CNN is once again in hot water following the publication of two stories in recent days that were grossly misleading, one regarding a school reopening in France amid the COVID pandemic and another pertaining to spiking gun sales in the United States.
In the first story, which was about Eugene Delacroix High School in France that reopened last September as the coronavirus pandemic was still a threat, the writer focused on the deaths of family members of students, in addition to fears and concerns about reopening.
The story made the claim that France ensured its classrooms remained open “at all costs,” while adding that some citizens felt “the price was too high” for students at the school since 20 of them lost family members, ostensibly to COVID-19, Fox News reported.
But buried in the article is a statement that the deaths of those family members may not have had anything at all to do with the school being reopened.
“Nothing suggests these deaths were caused by infections at the school,” the story noted, drawing immediate criticism from social media users over what they saw as an intentionally misleading story.
Incredibly misleading and irresponsible. https://t.co/Rhs9ei3iW2
— AG (@AGHamilton29) May 5, 2021
— Eric (@IAmTheActualET) May 5, 2021
Several studies have shown that schools are not COVID superspreader environments because children don’t get sick from, or spread, the virus.
A second story — which has since been corrected, along with the headline — by CNN Business on gun background check figures from April was wrong for claiming that Illinois had seen more gun sales than any other state, referring to the National Instant Background Check System (NICS) to report 955,000 checks. The story went on to contrast those figures in Illinois with numbers of background checks in the next five closest states.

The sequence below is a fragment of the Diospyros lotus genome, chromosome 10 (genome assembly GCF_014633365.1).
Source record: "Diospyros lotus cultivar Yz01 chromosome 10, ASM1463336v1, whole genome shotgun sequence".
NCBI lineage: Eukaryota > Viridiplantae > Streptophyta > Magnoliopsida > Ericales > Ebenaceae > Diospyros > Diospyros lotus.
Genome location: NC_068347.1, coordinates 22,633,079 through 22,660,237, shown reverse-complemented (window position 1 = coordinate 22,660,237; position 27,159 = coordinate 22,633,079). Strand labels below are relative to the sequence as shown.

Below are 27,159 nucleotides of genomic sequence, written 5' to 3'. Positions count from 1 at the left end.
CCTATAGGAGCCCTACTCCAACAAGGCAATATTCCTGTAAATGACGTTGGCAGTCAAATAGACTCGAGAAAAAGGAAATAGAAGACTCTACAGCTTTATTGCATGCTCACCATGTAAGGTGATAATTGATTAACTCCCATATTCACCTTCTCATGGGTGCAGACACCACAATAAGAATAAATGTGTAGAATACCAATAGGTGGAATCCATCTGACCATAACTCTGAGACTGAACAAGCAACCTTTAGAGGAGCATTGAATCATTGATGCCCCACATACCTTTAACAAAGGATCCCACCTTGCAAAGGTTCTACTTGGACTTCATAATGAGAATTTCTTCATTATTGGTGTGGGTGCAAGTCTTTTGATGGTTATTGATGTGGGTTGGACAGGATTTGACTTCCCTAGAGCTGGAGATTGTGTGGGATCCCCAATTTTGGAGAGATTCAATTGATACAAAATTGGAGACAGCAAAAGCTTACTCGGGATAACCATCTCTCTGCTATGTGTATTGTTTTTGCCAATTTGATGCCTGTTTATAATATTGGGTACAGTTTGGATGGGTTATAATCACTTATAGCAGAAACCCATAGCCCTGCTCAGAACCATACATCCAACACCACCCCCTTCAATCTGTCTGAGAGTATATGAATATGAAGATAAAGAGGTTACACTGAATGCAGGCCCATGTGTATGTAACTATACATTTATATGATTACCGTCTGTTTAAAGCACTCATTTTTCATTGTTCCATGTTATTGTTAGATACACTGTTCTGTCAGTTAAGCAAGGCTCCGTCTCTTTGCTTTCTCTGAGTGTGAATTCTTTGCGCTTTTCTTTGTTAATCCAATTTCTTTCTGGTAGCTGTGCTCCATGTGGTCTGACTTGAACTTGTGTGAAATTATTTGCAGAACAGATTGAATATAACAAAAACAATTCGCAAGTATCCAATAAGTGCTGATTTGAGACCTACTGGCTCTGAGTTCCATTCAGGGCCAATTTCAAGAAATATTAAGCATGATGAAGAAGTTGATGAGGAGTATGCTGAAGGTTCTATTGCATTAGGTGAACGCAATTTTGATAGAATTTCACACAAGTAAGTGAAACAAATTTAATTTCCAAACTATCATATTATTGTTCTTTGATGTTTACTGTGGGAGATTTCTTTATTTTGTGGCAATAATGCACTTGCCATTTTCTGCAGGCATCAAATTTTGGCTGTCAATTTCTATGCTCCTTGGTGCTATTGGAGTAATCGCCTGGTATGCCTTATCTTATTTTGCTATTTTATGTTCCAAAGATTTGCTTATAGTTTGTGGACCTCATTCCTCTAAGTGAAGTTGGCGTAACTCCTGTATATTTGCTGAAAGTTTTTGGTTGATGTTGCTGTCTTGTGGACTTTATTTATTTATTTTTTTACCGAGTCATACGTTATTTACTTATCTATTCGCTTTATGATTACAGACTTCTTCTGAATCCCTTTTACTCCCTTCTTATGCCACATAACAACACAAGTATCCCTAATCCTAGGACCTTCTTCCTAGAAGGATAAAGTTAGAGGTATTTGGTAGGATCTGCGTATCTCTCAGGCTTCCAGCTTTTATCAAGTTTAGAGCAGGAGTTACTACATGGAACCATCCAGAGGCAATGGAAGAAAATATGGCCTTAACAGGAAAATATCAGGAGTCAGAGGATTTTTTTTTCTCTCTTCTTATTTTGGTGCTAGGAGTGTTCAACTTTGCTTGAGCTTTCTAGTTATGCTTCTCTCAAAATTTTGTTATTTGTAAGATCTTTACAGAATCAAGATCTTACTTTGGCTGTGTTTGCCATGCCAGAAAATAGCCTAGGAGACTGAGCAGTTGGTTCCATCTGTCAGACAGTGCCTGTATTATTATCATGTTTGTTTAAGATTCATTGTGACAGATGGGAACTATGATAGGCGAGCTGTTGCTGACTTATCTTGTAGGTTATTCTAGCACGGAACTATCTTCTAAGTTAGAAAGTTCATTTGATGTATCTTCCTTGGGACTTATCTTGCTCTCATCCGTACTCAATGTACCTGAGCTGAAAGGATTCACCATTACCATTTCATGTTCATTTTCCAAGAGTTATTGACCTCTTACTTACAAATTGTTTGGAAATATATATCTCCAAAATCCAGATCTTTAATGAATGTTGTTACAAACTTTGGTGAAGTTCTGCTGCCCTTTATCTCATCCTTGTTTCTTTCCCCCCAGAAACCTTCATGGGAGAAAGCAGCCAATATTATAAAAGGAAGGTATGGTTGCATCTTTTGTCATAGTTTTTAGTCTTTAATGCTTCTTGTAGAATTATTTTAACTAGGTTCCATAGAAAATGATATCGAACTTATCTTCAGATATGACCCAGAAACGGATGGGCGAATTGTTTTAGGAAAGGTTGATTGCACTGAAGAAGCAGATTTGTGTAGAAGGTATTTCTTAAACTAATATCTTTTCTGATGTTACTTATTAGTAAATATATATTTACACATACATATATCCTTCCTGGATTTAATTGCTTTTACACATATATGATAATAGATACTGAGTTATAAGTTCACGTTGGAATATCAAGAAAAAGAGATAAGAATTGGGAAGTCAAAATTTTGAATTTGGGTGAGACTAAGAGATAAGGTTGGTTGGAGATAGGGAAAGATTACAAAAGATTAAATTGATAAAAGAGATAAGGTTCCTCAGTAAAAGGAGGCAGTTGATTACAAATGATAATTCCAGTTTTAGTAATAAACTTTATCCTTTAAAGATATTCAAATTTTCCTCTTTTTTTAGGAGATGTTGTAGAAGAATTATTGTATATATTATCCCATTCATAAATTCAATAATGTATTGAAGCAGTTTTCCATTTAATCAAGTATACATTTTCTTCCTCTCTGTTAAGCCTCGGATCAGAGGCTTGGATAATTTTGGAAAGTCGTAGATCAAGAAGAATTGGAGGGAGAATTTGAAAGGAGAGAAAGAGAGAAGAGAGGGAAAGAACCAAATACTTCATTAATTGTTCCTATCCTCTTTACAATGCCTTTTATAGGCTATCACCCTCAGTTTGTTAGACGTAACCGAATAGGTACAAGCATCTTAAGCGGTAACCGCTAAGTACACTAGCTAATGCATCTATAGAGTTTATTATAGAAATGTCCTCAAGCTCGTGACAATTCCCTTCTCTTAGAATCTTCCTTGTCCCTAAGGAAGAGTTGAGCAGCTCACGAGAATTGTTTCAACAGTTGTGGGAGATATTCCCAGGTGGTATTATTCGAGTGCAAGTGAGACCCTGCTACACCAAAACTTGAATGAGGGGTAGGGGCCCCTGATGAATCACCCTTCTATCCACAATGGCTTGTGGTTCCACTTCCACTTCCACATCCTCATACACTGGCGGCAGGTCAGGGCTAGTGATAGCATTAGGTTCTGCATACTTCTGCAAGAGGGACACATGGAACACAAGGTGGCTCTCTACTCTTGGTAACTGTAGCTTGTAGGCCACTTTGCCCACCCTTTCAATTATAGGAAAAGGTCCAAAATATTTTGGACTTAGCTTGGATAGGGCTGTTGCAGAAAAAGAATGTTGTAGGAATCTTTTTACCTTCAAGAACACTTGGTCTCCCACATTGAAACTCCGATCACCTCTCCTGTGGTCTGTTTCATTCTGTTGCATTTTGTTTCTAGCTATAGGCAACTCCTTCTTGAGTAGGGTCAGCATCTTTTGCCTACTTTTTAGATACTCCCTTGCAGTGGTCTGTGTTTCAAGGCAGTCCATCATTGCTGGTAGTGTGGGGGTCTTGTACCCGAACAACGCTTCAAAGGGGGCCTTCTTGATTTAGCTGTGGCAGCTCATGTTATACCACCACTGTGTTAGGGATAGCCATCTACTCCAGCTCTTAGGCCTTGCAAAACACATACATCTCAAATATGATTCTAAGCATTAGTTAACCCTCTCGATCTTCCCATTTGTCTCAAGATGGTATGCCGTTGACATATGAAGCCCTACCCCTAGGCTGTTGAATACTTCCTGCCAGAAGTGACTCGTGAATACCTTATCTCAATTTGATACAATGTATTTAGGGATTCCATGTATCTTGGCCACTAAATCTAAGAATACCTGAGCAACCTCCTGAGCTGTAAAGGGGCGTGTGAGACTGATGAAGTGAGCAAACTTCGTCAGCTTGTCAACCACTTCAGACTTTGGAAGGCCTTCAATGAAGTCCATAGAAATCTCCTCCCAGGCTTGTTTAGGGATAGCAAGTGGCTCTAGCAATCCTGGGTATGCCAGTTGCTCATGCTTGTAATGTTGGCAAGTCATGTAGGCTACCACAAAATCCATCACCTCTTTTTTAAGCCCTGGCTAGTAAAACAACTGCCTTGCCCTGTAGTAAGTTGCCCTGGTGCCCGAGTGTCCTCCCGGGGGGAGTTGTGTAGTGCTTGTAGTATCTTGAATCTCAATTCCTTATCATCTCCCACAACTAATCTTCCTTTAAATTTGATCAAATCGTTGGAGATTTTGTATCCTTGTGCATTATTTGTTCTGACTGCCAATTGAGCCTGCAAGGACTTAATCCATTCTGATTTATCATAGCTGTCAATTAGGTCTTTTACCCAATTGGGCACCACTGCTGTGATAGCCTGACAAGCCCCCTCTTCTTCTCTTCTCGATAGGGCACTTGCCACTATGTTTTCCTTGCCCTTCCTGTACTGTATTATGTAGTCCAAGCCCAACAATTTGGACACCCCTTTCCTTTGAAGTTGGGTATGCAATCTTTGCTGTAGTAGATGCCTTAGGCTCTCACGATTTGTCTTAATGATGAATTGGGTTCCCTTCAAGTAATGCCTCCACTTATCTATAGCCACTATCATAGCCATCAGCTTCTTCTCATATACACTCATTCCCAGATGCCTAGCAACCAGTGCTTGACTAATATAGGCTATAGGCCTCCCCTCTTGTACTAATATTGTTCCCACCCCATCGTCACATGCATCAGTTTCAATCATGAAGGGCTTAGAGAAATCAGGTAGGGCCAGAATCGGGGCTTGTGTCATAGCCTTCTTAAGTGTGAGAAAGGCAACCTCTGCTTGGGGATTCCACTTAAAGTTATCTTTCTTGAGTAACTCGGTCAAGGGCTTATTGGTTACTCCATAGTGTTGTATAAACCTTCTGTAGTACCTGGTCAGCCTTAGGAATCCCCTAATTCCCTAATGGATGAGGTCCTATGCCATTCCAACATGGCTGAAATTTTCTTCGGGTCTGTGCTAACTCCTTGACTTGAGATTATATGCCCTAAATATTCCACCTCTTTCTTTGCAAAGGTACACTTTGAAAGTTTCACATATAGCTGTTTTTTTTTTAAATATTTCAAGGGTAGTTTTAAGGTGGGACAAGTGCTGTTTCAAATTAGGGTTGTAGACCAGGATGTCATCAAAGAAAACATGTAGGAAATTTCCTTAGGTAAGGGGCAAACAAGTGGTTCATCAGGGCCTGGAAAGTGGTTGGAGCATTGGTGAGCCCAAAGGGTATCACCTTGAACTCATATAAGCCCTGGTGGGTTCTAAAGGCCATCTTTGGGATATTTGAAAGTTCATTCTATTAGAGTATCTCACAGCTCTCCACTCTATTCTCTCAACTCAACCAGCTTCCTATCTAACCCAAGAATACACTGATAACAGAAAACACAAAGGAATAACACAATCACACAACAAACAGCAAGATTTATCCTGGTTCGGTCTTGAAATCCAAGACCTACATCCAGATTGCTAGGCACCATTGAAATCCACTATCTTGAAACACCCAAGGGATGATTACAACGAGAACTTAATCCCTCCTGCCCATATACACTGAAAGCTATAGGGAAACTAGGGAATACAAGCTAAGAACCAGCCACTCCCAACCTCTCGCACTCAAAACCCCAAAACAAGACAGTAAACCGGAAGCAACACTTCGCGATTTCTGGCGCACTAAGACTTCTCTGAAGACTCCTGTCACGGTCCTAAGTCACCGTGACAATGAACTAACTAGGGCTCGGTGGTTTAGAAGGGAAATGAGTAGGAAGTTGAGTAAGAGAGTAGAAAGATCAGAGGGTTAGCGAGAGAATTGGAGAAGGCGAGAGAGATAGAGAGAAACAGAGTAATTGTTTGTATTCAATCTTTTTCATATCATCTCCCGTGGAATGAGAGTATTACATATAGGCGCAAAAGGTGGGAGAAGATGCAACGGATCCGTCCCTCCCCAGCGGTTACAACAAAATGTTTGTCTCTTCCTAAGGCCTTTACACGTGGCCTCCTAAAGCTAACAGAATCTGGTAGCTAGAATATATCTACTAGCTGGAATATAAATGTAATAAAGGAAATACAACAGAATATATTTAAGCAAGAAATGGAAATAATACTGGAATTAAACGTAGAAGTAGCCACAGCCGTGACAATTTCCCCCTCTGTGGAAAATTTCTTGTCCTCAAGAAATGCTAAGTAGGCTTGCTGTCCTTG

However, in reality only 44,217 of the 955,000 checks were for actual gun transfers, the National Shooting Sports Foundation’s Mark Oliva said in sharing the figures with Cam Edwards of Bearing Arms.
Edwards noted that the NSSF breaks down the background check stats showing actual sales versus checks completed by examining certain codes on each check and assigns them to certain categories, such as a background check conducted on someone who is applying for a concealed carry permit.
“Man, @CNN really screwed up a story on gun sales. They wrote an entire article based around the idea that the state of Illinois had more than 900k gun sales last month, when it was really closer to 44k,” Edwards wrote on Twitter.
According to this CNN story, more than HALF of all gun sales in the U.S. last month took place in IL, and they even claim they know why… but they're wrong about that too. 2/https://t.co/4cDPu1bM5b
— Cam Edwards (@CamEdwards) May 4, 2021
He went on to add: “According to this CNN story, more than HALF of all gun sales in the U.S. last month took place in IL, and they even claim they know why… but they’re wrong about that too.”
Tuesday evening, CNN’s editorial staff issued a clarification on the gun story.
“Editor’s note: This story and headline have been corrected. An earlier version overstated the number of gun sales that have been recorded in Illinois,” it said.
Oliva noted that guns were sold at a new record level last month, in large part driving by first-time buyers who are increasingly concerned about rising violence and attacks on police.
“April marked 13 months of elevated firearm sales, which have ranged between 1.5 million and 2 million each month,” he said, according to CNN. “Firearm sales spiked in March 2020 and have remained at unprecedented levels since. It’s a remarkable feat of firearm manufacturers to keep pace with this blistering demand.”
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